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Memory "unganged mode"

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August 27, 2009 6:42:43 PM

I am building my first system with new parts and repurposed parts. It will POST and allow me to enter the BIOS. I can also start loading the operating system. I have not yet loaded XP Home.

One of the initial screens tells me that memory is in "unganged mode" DOe4s that mean that my DDR2 memory sticks are not in the proper slots?

Also, it says my SATA drive is running in IDE mode, and asks if I want to switch to AHCI mode. Should I do that?

System
New:
Gigabyte MA785GM-US2H AMD785G Socket AM2+ MB
AMD Phenom II X2 550 3.1Ghz Black Edition AM3 CPU
OCZ Vista Performace Ed. 4096MB PC6400 DDR2 800MHz
Corsair CX400W 400W Power Supply

Repurposed:
320GB SATA HD Seagate
midtower ATX case
keyboard, mouse, monitor

Thanks for your help.

John Zwiers

More about : memory unganged mode

August 27, 2009 11:21:11 PM

No, you can set them to "Ganged" mode in the BIOS but I doubt It would make a difference.
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August 28, 2009 2:30:59 AM

Thanks for the info.
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a b B Homebuilt system
a b } Memory
August 28, 2009 3:41:21 AM

The phenoms will perform better in unganged mode, that is why the default mode is unganged. Do not confuse unganged or ganged with dual channel, it is not the same thing.
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a b B Homebuilt system
August 28, 2009 12:09:35 PM

Ganged mode basically allows all the cores of the processor to see the whole lot of memory as one big block while unganged mode gives an equal but separate portion of memory to each core to play with.

Unganged is better for multitasking as each core has its own dedicated memory portion.

Ganged is better for games or other programs that will take a massive amount of memory while running as all cores can get easier access to the big memory file since the memory isn't portioned out.

Its up to you really, i have it ganged and sacrifice a tiny bit of boot up speed after log on to make sure my games are running optimally.
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a b B Homebuilt system
August 28, 2009 2:09:32 PM

For some time now, mobo makers have put a feature in their BIOS to solve the problem of Win XP's inability to use SATA devices without installing drivers from a floppy disk. The option often is made the default. It sets the SATA ports to make the drives attached to them behave just like older-style IDE or PATA devices that Win XP (and previous Win's) CAN handle with no help. But that trick is not necessary with VISTA or Win7 - they have additional capabilities built in to handle native SATA and AHCI devices right from the start.

There are advantages to using native SATA or AHCI systems, so read up on them and choose which you prefer. You BIOS is just letting you know that the default setting is in place (IDE) and offering you the opportunity to change that and make it permanent. Unless you are installing Win XP, you probably should change it to whichever you prefer.

Thanks to OP and Griffolion for getting the explanation of "Unganged" out here. I wondered about that, too, on a new system we just put together with a Gigabyte mobo.
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August 28, 2009 4:06:15 PM

Funny how I cannot seem to find the Ganged/unGanged options in my i7 system BIOS, but I could in my PhenomII system.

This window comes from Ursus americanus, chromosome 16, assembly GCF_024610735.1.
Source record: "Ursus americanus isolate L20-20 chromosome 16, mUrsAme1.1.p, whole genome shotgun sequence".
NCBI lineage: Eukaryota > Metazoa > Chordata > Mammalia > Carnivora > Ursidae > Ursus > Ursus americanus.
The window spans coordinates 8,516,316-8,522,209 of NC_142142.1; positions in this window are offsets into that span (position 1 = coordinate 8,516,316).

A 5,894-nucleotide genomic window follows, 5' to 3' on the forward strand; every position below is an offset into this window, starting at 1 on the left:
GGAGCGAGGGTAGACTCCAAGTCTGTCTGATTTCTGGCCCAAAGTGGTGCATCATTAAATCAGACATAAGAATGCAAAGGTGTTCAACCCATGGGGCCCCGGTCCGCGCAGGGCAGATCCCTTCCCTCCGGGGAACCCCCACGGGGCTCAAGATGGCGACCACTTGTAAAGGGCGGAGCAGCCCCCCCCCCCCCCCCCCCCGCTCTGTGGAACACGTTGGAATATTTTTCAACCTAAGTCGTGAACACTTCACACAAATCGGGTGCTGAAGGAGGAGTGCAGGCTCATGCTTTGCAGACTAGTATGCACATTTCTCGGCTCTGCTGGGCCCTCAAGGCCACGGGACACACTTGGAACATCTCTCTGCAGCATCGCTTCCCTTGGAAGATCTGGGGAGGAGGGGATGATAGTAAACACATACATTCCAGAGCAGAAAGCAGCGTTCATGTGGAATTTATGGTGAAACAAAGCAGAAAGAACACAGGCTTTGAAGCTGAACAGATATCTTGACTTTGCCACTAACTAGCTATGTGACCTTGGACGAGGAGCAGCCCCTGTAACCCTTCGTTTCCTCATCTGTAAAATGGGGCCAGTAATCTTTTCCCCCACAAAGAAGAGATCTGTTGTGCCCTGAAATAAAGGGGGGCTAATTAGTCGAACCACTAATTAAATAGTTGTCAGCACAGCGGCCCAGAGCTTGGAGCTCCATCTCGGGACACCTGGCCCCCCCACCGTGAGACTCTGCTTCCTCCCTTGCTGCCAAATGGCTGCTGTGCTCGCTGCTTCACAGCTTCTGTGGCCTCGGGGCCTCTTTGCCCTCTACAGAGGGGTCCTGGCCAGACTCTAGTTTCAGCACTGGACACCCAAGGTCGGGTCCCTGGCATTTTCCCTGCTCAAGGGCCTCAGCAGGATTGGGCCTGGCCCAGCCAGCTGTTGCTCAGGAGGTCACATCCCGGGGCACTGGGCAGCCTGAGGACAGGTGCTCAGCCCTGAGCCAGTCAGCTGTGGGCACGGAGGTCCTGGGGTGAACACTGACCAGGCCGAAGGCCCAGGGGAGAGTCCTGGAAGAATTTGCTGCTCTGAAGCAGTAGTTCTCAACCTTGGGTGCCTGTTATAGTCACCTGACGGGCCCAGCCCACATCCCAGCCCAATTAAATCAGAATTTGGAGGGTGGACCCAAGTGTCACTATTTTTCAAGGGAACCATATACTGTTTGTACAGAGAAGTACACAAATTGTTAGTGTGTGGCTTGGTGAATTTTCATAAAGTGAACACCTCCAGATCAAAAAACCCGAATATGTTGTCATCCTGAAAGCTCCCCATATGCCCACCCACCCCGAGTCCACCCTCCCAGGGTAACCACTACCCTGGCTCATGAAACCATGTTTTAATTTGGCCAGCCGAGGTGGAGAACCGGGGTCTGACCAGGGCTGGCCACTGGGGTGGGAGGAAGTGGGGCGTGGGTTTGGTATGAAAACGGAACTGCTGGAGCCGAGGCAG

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a b B Homebuilt system
a b } Memory
August 28, 2009 4:14:46 PM

That's because it's only an option on AMD systems. Intel doesn't use that technology.
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August 28, 2009 8:02:45 PM

Paperdoc said:
For some time now, mobo makers have put a feature in their BIOS to solve the problem of Win XP's inability to use SATA devices without installing drivers from a floppy disk. The option often is made the default. It sets the SATA ports to make the drives attached to them behave just like older-style IDE or PATA devices that Win XP (and previous Win's) CAN handle with no help. But that trick is not necessary with VISTA or Win7 - they have additional capabilities built in to handle native SATA and AHCI devices right from the start.

There are advantages to using native SATA or AHCI systems, so read up on them and choose which you prefer. You BIOS is just letting you know that the default setting is in place (IDE) and offering you the opportunity to change that and make it permanent. Unless you are installing Win XP, you probably should change it to whichever you prefer.

Thanks to OP and Griffolion for getting the explanation of "Unganged" out here. I wondered about that, too, on a new system we just put together with a Gigabyte mobo.


I installed XP Pro. Later I tried to switch the mode to AHCI and the system wouldn't boot. I had to go back into the BIOS and manually change it back to IDE mode.

Are you saying that I can't run in AHCI mode in XP, or that I may need to set the mode to AHCI prior to loading the operating system?

Funny thing: I tried to install XP Home first, but had lost my key...Doh! I had done a full reformat of the 320 GB SATA boot drive. When I went back to install XP Pro, the system recognized the drive as having only 132GB. Any ideas about why that happened?

I plan on performing a reinstall after testing and OC.

John

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August 28, 2009 11:49:56 PM

Quote:
You have to select AHCI mode prior to installing the OS.

Pre SP1 Windows XP disks only recognize up to 132GB of disk space. You should slipstream SP3 into your Windows disk.

http://www.maximumpc.com/article/H [...] stallation


Excellent info! Thanks!
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